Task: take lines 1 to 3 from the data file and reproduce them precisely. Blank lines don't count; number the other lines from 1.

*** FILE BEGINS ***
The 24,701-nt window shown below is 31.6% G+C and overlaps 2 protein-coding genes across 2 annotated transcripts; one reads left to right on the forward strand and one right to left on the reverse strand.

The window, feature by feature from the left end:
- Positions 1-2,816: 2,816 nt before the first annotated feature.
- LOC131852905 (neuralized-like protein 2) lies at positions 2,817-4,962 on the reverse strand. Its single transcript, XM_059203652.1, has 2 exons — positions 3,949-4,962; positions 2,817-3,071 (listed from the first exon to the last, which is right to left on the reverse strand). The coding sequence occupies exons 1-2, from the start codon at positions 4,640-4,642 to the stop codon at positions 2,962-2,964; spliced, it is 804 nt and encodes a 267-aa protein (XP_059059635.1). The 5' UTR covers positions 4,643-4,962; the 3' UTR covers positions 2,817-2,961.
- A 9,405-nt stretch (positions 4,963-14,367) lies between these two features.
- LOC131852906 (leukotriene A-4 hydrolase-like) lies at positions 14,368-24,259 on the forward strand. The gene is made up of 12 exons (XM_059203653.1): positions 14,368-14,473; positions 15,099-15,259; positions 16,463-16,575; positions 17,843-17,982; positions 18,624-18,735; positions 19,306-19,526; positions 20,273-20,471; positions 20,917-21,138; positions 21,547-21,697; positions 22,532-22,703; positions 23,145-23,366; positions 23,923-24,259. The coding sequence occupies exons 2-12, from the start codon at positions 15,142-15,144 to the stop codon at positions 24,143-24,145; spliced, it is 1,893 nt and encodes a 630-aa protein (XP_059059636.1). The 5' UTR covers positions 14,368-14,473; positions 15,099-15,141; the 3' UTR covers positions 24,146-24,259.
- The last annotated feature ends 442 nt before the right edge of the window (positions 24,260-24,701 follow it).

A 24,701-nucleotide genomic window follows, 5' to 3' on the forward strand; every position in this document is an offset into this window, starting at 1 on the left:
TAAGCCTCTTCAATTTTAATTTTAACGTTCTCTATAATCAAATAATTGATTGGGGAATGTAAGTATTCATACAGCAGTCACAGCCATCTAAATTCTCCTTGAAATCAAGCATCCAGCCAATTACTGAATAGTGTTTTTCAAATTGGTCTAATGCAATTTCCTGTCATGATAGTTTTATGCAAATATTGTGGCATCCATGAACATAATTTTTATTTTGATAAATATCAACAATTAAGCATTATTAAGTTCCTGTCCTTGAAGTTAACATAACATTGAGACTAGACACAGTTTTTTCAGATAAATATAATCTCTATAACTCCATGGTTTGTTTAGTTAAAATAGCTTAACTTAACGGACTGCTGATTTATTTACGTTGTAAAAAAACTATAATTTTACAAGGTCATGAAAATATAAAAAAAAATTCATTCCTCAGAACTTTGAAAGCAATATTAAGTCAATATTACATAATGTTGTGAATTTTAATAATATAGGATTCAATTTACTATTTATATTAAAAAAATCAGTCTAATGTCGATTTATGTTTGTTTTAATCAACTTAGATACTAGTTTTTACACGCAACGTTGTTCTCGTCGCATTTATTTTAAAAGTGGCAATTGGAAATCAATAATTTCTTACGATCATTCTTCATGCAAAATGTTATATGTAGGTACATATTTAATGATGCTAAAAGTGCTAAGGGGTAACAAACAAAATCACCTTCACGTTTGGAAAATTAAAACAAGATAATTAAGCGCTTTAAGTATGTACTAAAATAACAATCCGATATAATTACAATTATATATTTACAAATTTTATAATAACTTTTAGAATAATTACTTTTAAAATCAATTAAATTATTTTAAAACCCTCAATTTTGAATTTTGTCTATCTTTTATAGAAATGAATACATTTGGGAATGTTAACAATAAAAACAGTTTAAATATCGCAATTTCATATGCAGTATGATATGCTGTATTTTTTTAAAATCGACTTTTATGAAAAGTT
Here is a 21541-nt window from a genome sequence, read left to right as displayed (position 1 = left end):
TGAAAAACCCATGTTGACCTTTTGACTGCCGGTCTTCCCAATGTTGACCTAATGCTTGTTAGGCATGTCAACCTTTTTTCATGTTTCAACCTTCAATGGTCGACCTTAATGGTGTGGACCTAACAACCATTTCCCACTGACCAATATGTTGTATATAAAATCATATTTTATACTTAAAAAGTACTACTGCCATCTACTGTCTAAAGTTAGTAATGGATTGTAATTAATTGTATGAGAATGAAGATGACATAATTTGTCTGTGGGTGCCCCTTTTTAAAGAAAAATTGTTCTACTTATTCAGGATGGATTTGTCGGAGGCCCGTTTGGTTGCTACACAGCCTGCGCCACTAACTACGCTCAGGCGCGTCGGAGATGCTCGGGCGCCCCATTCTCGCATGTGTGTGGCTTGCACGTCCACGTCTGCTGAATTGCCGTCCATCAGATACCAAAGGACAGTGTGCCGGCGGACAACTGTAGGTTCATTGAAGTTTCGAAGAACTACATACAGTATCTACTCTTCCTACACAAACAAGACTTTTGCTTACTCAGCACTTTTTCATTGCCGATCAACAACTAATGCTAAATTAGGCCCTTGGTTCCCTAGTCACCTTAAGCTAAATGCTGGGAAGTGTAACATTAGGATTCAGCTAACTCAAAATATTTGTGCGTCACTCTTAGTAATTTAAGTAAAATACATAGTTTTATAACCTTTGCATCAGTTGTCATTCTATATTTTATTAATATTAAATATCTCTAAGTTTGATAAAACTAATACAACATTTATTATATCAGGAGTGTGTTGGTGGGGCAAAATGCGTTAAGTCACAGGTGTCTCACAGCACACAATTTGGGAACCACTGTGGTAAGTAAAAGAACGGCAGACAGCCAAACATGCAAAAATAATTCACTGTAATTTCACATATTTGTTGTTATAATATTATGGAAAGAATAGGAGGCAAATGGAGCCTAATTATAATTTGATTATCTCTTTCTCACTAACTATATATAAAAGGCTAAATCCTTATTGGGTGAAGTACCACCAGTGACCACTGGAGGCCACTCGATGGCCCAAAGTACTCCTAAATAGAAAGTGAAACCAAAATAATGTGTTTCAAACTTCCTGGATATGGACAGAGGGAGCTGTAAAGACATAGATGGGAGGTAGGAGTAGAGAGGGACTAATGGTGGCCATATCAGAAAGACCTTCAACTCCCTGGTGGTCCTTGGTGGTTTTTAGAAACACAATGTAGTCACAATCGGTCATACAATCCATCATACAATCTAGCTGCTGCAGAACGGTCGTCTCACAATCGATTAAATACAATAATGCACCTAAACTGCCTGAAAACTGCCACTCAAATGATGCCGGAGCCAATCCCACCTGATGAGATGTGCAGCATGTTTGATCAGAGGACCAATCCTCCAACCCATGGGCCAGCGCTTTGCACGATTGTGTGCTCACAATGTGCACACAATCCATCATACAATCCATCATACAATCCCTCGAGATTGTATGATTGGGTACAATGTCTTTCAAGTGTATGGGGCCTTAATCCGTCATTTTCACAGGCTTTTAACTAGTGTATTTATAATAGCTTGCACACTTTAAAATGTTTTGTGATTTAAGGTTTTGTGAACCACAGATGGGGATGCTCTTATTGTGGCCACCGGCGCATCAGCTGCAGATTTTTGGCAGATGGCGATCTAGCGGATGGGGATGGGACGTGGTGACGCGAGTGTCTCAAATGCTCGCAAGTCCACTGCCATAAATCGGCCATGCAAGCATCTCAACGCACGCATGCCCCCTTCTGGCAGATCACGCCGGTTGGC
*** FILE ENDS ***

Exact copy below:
The 24,701-nt window shown below is 31.6% G+C and overlaps 2 protein-coding genes across 2 annotated transcripts; one reads left to right on the forward strand and one right to left on the reverse strand.

The window, feature by feature from the left end:
- Positions 1-2,816: 2,816 nt before the first annotated feature.